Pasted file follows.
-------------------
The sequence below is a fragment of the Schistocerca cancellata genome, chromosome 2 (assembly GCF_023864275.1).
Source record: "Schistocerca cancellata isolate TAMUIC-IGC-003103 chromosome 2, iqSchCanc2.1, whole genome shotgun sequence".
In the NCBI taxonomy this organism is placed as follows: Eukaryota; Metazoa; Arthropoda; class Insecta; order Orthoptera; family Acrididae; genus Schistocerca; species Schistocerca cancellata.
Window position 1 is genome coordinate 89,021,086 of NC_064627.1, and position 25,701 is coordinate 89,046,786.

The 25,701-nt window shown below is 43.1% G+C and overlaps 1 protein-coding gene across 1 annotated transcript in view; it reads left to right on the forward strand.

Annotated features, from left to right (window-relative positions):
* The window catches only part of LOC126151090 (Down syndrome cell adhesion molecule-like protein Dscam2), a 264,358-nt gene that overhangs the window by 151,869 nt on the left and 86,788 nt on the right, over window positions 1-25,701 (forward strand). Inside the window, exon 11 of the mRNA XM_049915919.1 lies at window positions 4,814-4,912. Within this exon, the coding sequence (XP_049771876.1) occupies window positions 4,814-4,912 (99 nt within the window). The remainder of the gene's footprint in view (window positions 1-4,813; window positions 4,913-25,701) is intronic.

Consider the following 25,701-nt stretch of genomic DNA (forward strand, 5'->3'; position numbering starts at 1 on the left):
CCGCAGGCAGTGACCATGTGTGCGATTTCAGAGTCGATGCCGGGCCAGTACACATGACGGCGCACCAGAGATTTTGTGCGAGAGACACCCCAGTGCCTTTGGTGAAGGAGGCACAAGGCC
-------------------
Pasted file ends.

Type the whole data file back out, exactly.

The sequence below is a fragment of the Schistocerca cancellata genome, chromosome 2 (assembly GCF_023864275.1).
Source record: "Schistocerca cancellata isolate TAMUIC-IGC-003103 chromosome 2, iqSchCanc2.1, whole genome shotgun sequence".
In the NCBI taxonomy this organism is placed as follows: Eukaryota; Metazoa; Arthropoda; class Insecta; order Orthoptera; family Acrididae; genus Schistocerca; species Schistocerca cancellata.
Window position 1 is genome coordinate 89,021,086 of NC_064627.1, and position 25,701 is coordinate 89,046,786.

The 25,701-nt window shown below is 43.1% G+C and overlaps 1 protein-coding gene across 1 annotated transcript in view; it reads left to right on the forward strand.

Annotated features, from left to right (window-relative positions):
* The window catches only part of LOC126151090 (Down syndrome cell adhesion molecule-like protein Dscam2), a 264,358-nt gene that overhangs the window by 151,869 nt on the left and 86,788 nt on the right, over window positions 1-25,701 (forward strand). Inside the window, exon 11 of the mRNA XM_049915919.1 lies at window positions 4,814-4,912. Within this exon, the coding sequence (XP_049771876.1) occupies window positions 4,814-4,912 (99 nt within the window). The remainder of the gene's footprint in view (window positions 1-4,813; window positions 4,913-25,701) is intronic.

Consider the following 25,701-nt stretch of genomic DNA (forward strand, 5'->3'; position numbering starts at 1 on the left):
CCGCAGGCAGTGACCATGTGTGCGATTTCAGAGTCGATGCCGGGCCAGTACACATGACGGCGCACCAGAGATTTTGTGCGAGAGACACCCCAGTGCCTTTGGTGAAGGAGGCACAAGGCC